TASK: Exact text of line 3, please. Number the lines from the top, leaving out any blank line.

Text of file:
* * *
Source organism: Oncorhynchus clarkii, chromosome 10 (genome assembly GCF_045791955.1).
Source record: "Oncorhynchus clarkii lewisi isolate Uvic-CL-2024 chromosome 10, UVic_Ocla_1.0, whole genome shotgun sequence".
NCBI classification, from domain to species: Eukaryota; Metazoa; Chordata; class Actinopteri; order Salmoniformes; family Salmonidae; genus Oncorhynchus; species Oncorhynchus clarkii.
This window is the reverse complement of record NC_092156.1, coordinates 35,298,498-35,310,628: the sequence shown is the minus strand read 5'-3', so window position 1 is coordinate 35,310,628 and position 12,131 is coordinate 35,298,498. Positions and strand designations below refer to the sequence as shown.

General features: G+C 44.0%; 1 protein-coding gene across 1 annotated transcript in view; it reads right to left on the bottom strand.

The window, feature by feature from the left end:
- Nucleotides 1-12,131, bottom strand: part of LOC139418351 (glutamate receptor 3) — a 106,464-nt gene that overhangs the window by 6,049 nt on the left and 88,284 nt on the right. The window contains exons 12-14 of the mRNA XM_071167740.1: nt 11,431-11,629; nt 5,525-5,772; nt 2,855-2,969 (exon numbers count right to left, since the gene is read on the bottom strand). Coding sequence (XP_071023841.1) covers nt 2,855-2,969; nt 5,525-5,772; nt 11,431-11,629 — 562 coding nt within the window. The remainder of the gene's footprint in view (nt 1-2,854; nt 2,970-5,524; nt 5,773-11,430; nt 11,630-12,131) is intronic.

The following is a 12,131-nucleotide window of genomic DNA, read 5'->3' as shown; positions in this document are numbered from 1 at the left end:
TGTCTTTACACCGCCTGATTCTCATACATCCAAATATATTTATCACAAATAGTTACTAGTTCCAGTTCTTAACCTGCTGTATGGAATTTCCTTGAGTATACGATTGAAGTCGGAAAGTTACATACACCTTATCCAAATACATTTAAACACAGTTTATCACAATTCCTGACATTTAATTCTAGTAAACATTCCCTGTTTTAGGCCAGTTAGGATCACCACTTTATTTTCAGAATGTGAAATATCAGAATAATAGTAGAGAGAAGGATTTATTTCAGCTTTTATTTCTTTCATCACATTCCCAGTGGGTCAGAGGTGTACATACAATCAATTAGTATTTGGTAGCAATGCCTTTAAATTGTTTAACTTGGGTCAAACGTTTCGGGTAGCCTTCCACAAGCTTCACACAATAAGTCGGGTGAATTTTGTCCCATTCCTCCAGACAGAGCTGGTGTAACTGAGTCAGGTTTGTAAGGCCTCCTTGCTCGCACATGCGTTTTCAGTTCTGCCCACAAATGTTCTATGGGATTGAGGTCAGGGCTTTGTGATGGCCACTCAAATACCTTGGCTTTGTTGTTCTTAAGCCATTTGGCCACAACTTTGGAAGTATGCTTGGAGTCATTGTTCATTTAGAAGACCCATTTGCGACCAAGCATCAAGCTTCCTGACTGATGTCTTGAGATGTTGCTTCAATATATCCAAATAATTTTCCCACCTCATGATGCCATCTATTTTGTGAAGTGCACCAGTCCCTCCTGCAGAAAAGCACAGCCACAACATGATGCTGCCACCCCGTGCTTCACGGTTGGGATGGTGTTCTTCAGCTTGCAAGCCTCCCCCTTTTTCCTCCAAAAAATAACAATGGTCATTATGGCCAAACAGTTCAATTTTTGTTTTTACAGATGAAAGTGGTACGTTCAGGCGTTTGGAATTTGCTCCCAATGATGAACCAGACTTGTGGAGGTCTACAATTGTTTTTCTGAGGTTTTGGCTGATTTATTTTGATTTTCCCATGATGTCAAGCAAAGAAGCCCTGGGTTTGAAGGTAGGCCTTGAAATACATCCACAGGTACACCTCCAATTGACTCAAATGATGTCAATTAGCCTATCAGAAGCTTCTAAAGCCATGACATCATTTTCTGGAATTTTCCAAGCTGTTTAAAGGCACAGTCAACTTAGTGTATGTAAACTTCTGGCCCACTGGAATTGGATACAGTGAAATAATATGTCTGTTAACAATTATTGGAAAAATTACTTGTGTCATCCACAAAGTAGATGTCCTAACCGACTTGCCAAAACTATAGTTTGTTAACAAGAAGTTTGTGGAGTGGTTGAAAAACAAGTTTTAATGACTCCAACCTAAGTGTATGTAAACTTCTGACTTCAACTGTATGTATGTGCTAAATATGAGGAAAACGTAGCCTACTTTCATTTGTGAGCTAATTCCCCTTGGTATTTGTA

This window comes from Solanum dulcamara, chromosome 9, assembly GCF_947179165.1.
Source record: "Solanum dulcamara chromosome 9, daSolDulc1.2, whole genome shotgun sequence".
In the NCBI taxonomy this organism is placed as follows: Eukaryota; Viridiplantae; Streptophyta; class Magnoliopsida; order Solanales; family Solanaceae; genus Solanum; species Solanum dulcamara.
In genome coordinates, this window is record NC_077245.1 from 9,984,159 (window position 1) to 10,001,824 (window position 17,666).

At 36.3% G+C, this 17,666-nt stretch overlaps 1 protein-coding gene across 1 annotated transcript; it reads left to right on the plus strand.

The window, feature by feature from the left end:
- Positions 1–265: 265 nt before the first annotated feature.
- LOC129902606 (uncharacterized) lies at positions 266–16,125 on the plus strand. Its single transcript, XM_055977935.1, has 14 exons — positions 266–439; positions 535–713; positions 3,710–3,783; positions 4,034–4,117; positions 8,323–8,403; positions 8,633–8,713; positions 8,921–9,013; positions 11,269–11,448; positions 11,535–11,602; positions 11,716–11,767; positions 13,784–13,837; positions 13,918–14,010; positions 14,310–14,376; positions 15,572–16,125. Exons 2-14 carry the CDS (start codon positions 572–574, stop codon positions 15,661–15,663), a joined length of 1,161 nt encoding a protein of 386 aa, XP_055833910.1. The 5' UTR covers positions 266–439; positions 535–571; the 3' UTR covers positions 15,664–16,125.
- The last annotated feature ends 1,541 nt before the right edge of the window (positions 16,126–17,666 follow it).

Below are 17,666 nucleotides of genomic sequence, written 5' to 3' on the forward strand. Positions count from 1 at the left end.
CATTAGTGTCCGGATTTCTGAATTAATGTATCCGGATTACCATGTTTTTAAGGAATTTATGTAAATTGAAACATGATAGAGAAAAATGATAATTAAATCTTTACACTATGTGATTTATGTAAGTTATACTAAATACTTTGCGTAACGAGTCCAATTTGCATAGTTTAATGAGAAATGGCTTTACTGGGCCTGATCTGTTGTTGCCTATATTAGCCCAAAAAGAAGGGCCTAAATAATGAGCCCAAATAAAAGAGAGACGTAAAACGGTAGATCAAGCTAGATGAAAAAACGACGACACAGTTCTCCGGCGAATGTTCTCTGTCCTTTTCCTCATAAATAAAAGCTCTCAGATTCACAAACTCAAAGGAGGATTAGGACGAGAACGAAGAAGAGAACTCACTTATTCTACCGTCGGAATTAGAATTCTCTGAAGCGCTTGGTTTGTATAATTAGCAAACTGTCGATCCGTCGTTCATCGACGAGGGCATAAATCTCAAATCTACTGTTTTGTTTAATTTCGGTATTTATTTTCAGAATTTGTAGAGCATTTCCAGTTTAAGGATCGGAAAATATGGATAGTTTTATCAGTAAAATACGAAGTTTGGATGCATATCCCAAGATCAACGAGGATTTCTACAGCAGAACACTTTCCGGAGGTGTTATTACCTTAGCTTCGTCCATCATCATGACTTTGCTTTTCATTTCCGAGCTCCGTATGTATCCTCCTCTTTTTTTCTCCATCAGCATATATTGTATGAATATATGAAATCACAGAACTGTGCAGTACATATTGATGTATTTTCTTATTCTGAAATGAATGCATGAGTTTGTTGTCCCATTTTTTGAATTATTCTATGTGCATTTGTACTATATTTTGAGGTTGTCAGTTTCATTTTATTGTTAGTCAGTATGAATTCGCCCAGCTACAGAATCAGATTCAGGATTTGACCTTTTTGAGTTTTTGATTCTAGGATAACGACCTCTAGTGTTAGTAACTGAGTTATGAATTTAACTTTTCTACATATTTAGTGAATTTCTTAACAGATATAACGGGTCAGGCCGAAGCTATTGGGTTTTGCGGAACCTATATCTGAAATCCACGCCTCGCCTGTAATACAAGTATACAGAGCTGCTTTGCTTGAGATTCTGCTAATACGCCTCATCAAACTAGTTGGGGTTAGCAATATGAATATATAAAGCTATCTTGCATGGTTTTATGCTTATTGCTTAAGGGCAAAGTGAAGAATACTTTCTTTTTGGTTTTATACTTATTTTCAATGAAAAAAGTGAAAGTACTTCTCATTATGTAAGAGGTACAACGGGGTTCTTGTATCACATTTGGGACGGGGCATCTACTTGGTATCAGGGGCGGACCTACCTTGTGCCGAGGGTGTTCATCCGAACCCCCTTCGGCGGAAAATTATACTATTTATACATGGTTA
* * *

NCBI classification, from domain to species: Eukaryota; Metazoa; Chordata; class Actinopteri; order Salmoniformes; family Salmonidae; genus Oncorhynchus; species Oncorhynchus clarkii.